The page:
Equity

Detroit youth writing contest: Why do you believe in Detroit?

Hundreds of Detroit residents were polled about their experiences living in neighborhoods at two community meetings in recent weeks.

The questions centered on topics like education and safety — two of the Foundation’s program areas.

Among the questions was one that had me anxious: it asked whether people believe the city and its neighborhoods are becoming better places for kids.

Young people from Cody Rouge share their views of neighborhood improvements at a recent community meeting.

After the Foundation has worked for eight years and spent tens of millions in these neighborhoods, it would be demoralizing if people don’t feel hopeful, don’t sense that things are improving. The Foundation has collected reams of data that shows progress is indeed the reality – from rising graduation rates to drops in crime rates. But those statistics matter little if the people who live in these places aren’t perceiving the positive changes.

But, sigh of relief. The answers were positive. In both cases, most people in the room answered that they believe the city would be better – or much better – in five years.

Hope. People have it. That’s a great thing.

We’ll share more details about those responses in our upcoming annual report. We also want to share the perspectives from a few young people about what they see for the city’s future. We have a prompt below and are asking young people to respond to it with a piece of creative writing.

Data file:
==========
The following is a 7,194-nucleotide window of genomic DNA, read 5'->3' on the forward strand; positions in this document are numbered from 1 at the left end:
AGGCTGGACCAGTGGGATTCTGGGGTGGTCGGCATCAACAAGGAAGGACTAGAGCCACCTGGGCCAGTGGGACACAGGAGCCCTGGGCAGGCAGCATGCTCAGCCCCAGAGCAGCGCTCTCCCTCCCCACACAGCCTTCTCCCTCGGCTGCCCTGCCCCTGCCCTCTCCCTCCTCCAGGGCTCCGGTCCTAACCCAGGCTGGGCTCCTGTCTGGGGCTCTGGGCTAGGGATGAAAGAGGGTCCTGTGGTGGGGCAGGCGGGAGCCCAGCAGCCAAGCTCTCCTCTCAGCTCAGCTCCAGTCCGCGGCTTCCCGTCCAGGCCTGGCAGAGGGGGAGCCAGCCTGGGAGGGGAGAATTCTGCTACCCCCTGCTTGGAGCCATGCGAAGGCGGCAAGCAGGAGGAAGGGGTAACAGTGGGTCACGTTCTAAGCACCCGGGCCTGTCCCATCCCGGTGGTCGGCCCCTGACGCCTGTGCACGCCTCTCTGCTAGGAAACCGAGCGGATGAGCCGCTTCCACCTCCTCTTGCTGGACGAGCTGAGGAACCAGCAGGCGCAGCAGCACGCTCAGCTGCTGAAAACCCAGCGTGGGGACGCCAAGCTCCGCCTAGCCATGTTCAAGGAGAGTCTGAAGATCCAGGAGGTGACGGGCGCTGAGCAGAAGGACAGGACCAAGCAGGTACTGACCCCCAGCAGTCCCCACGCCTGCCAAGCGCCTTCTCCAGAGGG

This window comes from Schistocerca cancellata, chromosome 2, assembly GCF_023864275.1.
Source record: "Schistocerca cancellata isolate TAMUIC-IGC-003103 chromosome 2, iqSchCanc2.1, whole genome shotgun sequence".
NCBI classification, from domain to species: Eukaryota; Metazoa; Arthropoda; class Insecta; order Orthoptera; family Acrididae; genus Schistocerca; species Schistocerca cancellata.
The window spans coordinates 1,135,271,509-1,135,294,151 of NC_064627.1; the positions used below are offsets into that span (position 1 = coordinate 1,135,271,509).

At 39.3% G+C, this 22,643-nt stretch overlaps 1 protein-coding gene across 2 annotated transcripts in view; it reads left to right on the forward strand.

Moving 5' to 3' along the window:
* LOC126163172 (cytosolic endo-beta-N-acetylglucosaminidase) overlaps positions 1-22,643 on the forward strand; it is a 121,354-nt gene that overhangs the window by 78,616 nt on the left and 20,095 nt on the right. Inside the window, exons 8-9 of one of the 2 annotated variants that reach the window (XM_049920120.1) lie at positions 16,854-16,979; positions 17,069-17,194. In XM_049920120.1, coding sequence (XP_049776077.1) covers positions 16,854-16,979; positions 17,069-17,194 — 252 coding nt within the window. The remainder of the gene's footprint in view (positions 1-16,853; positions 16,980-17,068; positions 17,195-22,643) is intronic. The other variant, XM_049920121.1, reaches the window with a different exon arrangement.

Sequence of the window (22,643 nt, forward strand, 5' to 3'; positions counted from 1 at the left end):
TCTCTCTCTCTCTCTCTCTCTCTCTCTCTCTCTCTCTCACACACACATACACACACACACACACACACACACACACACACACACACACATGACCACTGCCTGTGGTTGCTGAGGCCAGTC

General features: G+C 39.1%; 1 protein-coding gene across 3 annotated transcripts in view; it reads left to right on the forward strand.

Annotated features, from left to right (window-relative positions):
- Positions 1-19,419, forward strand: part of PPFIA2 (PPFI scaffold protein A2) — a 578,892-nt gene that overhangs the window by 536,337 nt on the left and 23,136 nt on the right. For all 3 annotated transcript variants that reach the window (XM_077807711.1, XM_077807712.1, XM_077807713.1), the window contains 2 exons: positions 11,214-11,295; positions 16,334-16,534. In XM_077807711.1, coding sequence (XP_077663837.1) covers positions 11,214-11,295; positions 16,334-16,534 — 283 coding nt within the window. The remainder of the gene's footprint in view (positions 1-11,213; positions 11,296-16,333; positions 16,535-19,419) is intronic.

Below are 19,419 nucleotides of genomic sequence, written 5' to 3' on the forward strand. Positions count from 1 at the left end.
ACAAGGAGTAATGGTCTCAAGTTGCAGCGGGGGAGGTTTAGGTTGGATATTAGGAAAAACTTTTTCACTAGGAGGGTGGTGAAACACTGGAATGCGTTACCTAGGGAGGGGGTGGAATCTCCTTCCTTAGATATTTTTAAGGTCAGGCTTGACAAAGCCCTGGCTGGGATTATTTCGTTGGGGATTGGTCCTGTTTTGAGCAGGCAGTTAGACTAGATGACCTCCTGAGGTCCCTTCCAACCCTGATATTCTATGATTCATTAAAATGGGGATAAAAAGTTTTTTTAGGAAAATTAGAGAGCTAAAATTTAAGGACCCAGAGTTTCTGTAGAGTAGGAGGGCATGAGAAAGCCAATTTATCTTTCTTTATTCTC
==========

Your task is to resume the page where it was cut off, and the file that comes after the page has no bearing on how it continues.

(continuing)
Three pieces will be published in the report. So please share with budding writers and young people with a vision for the next Detroit. We can’t wait to read what they have to say.

PROMPT: Are you optimistic about Detroit’s future? Will it be a better place to live in five years? Ten? Will the city be a good place for young people? Why?

How to enter: Respond to these question with a piece of original creative writing, an essay or a poem. Three responses will be selected to be published in our annual report. Each author selected for publication will receive $250.

Pieces must be 700 words or fewer. Eligible students must reside in one of the six Skillman-targeted neighborhoods, or attend a school or young development program in one of those neighborhoods. Youth ages 11 to 18 can participate.

Send completed pieces as .docx files to kjahnke@skillman.org by 5 p.m. on Oct. 25. Put “I Believe in Detroit” in the subject line. Include name, email address, contact phone number, age, school and address in the email. Featured authors will be announced Nov. 1.

Files not selected for publication in the print edition could be used in the digital edition. All authors will be credited.

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